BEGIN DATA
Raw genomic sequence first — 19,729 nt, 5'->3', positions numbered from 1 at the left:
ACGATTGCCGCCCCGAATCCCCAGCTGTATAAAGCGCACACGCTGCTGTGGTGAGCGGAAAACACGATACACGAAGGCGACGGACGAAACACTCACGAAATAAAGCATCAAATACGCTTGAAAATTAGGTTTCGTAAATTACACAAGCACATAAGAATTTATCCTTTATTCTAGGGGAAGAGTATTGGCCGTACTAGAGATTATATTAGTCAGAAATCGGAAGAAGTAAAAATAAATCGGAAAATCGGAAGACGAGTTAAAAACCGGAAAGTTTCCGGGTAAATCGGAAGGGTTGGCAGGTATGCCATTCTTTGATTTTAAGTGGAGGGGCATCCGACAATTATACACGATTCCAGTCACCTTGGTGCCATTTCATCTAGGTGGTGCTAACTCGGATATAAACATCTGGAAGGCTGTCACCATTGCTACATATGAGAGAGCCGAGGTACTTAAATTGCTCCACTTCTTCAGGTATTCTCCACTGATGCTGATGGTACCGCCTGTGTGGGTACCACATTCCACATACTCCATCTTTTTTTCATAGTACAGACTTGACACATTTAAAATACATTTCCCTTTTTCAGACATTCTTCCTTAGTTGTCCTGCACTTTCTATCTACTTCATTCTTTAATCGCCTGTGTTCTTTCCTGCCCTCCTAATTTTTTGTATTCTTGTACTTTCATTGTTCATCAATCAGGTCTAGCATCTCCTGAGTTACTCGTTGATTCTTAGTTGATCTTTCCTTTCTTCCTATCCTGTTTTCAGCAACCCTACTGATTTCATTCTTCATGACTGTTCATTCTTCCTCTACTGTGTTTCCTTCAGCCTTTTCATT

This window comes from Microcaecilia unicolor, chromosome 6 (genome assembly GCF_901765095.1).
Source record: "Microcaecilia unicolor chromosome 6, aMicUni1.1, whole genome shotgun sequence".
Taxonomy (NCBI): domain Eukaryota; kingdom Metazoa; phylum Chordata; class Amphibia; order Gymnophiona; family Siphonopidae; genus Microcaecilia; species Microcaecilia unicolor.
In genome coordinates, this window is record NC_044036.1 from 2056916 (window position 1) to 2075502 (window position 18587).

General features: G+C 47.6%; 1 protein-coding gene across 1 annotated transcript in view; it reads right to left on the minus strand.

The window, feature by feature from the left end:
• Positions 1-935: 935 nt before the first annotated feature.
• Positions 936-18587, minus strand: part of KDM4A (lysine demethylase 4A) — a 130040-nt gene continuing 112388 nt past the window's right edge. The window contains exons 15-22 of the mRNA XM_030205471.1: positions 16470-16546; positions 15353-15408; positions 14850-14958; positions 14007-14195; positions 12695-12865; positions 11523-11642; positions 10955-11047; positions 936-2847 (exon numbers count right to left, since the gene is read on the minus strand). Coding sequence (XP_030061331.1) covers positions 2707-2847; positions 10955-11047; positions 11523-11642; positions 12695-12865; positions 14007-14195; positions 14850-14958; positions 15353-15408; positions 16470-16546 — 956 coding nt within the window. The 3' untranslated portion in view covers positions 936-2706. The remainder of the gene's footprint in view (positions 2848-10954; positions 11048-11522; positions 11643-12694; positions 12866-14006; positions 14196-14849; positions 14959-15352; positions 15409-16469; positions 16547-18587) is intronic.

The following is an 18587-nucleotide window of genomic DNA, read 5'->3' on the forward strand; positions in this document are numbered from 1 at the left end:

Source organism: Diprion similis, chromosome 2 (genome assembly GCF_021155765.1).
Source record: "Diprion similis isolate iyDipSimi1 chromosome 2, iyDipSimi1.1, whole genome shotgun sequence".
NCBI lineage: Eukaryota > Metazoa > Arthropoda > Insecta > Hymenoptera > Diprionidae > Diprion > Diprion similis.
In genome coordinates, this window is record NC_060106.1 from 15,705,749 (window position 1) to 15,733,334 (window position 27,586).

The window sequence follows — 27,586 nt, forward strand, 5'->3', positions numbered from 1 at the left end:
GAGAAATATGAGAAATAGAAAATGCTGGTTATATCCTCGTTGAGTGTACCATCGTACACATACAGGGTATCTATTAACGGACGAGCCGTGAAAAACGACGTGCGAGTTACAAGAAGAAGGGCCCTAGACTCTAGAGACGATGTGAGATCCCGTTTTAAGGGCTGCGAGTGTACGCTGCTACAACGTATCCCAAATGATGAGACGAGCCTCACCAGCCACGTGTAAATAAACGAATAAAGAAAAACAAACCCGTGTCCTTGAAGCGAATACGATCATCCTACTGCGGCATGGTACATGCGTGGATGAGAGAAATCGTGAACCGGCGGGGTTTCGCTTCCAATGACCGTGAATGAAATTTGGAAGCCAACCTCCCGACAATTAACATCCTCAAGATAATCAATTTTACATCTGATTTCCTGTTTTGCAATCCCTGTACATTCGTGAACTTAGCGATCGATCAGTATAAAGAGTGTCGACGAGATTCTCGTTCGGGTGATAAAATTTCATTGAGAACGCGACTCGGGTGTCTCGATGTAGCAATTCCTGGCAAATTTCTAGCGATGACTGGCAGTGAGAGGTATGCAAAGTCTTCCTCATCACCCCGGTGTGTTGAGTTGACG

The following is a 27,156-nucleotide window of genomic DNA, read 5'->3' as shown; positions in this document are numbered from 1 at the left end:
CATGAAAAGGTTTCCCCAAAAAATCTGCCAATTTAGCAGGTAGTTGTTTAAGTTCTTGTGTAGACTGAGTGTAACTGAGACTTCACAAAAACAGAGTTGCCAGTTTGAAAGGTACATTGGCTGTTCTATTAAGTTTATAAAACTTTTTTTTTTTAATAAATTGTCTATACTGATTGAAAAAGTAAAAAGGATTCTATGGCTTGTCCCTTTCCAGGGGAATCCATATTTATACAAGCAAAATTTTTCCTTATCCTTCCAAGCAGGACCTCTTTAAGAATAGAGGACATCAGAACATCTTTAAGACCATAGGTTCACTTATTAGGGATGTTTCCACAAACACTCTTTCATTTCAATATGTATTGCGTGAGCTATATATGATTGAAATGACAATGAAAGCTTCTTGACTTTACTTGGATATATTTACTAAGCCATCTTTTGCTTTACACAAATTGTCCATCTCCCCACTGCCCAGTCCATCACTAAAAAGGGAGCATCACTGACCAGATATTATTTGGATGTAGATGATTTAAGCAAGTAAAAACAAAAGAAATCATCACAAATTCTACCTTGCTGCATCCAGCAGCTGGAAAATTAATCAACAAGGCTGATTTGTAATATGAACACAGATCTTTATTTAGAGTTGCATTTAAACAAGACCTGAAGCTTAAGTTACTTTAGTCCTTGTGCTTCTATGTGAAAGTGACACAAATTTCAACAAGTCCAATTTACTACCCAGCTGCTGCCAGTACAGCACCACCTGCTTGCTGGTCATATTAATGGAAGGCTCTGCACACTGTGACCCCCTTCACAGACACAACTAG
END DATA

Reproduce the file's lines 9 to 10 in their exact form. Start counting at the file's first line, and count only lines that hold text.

• Positions 1-935: 935 nt before the first annotated feature.
• Positions 936-18587, minus strand: part of KDM4A (lysine demethylase 4A) — a 130040-nt gene continuing 112388 nt past the window's right edge. The window contains exons 15-22 of the mRNA XM_030205471.1: positions 16470-16546; positions 15353-15408; positions 14850-14958; positions 14007-14195; positions 12695-12865; positions 11523-11642; positions 10955-11047; positions 936-2847 (exon numbers count right to left, since the gene is read on the minus strand). Coding sequence (XP_030061331.1) covers positions 2707-2847; positions 10955-11047; positions 11523-11642; positions 12695-12865; positions 14007-14195; positions 14850-14958; positions 15353-15408; positions 16470-16546 — 956 coding nt within the window. The 3' untranslated portion in view covers positions 936-2706. The remainder of the gene's footprint in view (positions 2848-10954; positions 11048-11522; positions 11643-12694; positions 12866-14006; positions 14196-14849; positions 14959-15352; positions 15409-16469; positions 16547-18587) is intronic.